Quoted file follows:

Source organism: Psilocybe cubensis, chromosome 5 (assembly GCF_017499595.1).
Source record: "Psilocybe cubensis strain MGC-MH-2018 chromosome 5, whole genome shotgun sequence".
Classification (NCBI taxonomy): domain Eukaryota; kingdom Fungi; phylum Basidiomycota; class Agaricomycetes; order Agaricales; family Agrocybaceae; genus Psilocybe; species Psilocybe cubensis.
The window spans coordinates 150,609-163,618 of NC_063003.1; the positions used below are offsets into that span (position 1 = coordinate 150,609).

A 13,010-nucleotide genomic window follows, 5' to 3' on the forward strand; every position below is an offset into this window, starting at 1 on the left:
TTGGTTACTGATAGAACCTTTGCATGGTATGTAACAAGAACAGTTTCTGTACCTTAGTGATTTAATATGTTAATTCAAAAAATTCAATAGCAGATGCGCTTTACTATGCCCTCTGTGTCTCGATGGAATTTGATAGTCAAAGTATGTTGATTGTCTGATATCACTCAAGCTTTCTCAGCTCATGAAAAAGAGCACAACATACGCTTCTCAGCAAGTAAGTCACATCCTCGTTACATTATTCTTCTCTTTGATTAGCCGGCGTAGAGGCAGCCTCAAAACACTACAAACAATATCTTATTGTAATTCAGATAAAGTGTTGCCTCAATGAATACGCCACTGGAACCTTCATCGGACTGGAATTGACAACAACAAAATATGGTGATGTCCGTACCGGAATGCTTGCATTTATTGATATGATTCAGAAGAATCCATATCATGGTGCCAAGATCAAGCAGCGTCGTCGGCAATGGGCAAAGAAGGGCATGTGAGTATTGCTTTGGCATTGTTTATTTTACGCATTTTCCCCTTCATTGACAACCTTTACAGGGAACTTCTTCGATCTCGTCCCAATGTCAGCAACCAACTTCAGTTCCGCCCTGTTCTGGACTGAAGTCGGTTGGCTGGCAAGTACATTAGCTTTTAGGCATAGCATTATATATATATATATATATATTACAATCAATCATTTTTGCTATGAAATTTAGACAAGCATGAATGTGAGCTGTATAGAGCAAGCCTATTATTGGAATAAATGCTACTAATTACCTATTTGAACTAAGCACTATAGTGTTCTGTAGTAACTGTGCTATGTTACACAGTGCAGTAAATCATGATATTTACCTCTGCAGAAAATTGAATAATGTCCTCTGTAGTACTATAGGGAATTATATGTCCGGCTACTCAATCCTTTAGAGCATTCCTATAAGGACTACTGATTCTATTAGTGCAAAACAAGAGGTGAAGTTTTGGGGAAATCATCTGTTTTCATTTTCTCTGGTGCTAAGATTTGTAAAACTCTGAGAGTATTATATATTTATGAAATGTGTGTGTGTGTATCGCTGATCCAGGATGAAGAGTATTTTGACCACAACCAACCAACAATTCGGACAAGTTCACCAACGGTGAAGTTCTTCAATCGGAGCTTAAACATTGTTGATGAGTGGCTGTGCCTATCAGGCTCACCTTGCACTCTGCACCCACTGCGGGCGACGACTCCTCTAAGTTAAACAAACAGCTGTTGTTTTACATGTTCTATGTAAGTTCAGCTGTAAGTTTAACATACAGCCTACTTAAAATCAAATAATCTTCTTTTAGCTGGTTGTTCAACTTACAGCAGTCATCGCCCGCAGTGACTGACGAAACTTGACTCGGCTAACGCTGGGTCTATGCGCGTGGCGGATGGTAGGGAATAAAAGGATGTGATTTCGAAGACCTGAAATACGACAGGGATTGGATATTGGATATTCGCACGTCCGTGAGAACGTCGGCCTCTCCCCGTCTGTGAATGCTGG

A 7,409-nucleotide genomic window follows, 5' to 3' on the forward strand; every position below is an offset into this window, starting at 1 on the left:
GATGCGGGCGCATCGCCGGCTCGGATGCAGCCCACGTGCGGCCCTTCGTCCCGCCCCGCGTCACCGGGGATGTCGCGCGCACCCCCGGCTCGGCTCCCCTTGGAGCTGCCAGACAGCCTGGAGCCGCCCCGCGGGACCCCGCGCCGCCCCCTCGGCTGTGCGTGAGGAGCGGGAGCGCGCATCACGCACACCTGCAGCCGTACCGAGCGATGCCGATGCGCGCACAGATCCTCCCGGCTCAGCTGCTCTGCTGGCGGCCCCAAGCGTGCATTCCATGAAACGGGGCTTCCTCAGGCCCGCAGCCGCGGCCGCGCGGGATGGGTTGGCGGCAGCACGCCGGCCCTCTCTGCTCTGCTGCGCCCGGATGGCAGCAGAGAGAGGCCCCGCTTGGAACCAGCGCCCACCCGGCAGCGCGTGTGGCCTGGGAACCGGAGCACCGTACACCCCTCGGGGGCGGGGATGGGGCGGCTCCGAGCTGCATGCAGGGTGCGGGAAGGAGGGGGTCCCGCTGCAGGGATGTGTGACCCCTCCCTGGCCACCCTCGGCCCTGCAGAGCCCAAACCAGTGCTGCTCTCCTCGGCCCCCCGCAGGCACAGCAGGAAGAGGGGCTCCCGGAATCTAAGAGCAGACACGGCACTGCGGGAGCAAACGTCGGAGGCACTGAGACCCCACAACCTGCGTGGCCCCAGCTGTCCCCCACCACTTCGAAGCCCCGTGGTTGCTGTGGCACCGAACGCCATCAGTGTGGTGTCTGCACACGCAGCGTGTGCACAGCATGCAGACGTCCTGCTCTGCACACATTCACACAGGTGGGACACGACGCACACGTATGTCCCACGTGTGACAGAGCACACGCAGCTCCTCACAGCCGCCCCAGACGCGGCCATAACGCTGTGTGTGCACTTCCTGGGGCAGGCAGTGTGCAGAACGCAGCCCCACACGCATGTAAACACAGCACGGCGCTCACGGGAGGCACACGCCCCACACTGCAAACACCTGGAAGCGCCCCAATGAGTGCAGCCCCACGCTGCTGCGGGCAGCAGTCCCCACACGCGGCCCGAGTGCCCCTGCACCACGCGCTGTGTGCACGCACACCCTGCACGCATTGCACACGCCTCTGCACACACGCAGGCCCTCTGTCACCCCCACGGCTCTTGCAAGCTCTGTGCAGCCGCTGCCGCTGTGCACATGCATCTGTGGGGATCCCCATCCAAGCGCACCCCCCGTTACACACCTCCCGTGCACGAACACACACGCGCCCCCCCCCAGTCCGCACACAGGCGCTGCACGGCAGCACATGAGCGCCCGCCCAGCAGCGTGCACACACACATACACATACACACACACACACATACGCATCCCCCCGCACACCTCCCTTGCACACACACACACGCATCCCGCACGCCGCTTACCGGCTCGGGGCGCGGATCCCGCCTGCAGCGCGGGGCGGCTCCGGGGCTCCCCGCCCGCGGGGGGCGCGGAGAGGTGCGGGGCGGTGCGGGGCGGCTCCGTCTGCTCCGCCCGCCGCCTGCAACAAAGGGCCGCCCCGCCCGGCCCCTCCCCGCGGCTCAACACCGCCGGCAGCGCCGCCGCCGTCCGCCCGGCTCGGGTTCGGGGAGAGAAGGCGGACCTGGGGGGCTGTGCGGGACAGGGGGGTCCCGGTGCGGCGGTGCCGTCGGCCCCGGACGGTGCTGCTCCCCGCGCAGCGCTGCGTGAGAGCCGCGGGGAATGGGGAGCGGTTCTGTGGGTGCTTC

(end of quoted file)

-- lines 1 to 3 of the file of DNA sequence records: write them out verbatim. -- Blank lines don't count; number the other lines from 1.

Source organism: Psilocybe cubensis, chromosome 5 (assembly GCF_017499595.1).
Source record: "Psilocybe cubensis strain MGC-MH-2018 chromosome 5, whole genome shotgun sequence".
Classification (NCBI taxonomy): domain Eukaryota; kingdom Fungi; phylum Basidiomycota; class Agaricomycetes; order Agaricales; family Agrocybaceae; genus Psilocybe; species Psilocybe cubensis.